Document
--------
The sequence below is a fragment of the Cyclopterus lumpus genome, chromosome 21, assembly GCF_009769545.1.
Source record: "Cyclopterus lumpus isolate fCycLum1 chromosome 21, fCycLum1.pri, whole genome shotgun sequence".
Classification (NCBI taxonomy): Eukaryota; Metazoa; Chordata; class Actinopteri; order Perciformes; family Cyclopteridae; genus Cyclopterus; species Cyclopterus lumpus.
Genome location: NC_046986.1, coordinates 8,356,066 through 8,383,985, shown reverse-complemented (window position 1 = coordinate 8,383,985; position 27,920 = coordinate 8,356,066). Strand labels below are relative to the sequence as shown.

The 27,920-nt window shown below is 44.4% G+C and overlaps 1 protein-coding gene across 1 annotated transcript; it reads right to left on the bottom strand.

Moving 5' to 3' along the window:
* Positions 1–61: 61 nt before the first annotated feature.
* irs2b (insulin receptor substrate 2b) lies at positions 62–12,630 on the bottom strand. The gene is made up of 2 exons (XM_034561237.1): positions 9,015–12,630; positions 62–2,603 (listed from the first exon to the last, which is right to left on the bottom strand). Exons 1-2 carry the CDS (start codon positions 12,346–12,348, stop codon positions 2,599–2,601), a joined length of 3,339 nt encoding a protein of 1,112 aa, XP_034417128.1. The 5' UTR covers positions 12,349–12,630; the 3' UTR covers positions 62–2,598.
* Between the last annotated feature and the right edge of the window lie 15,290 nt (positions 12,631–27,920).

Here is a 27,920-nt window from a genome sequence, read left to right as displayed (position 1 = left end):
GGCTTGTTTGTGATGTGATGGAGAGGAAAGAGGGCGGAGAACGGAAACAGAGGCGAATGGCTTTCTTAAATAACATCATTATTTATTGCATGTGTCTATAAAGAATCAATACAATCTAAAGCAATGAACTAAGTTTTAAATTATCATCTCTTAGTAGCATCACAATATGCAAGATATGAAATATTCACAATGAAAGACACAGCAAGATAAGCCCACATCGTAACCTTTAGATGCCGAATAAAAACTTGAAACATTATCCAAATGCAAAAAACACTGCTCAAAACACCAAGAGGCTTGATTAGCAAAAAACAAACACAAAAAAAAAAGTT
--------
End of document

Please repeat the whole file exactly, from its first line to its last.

The sequence below is a fragment of the Cyclopterus lumpus genome, chromosome 21, assembly GCF_009769545.1.
Source record: "Cyclopterus lumpus isolate fCycLum1 chromosome 21, fCycLum1.pri, whole genome shotgun sequence".
Classification (NCBI taxonomy): Eukaryota; Metazoa; Chordata; class Actinopteri; order Perciformes; family Cyclopteridae; genus Cyclopterus; species Cyclopterus lumpus.
Genome location: NC_046986.1, coordinates 8,356,066 through 8,383,985, shown reverse-complemented (window position 1 = coordinate 8,383,985; position 27,920 = coordinate 8,356,066). Strand labels below are relative to the sequence as shown.

The 27,920-nt window shown below is 44.4% G+C and overlaps 1 protein-coding gene across 1 annotated transcript; it reads right to left on the bottom strand.

Moving 5' to 3' along the window:
* Positions 1–61: 61 nt before the first annotated feature.
* irs2b (insulin receptor substrate 2b) lies at positions 62–12,630 on the bottom strand. The gene is made up of 2 exons (XM_034561237.1): positions 9,015–12,630; positions 62–2,603 (listed from the first exon to the last, which is right to left on the bottom strand). Exons 1-2 carry the CDS (start codon positions 12,346–12,348, stop codon positions 2,599–2,601), a joined length of 3,339 nt encoding a protein of 1,112 aa, XP_034417128.1. The 5' UTR covers positions 12,349–12,630; the 3' UTR covers positions 62–2,598.
* Between the last annotated feature and the right edge of the window lie 15,290 nt (positions 12,631–27,920).

Here is a 27,920-nt window from a genome sequence, read left to right as displayed (position 1 = left end):
GGCTTGTTTGTGATGTGATGGAGAGGAAAGAGGGCGGAGAACGGAAACAGAGGCGAATGGCTTTCTTAAATAACATCATTATTTATTGCATGTGTCTATAAAGAATCAATACAATCTAAAGCAATGAACTAAGTTTTAAATTATCATCTCTTAGTAGCATCACAATATGCAAGATATGAAATATTCACAATGAAAGACACAGCAAGATAAGCCCACATCGTAACCTTTAGATGCCGAATAAAAACTTGAAACATTATCCAAATGCAAAAAACACTGCTCAAAACACCAAGAGGCTTGATTAGCAAAAAACAAACACAAAAAAAAAAGTT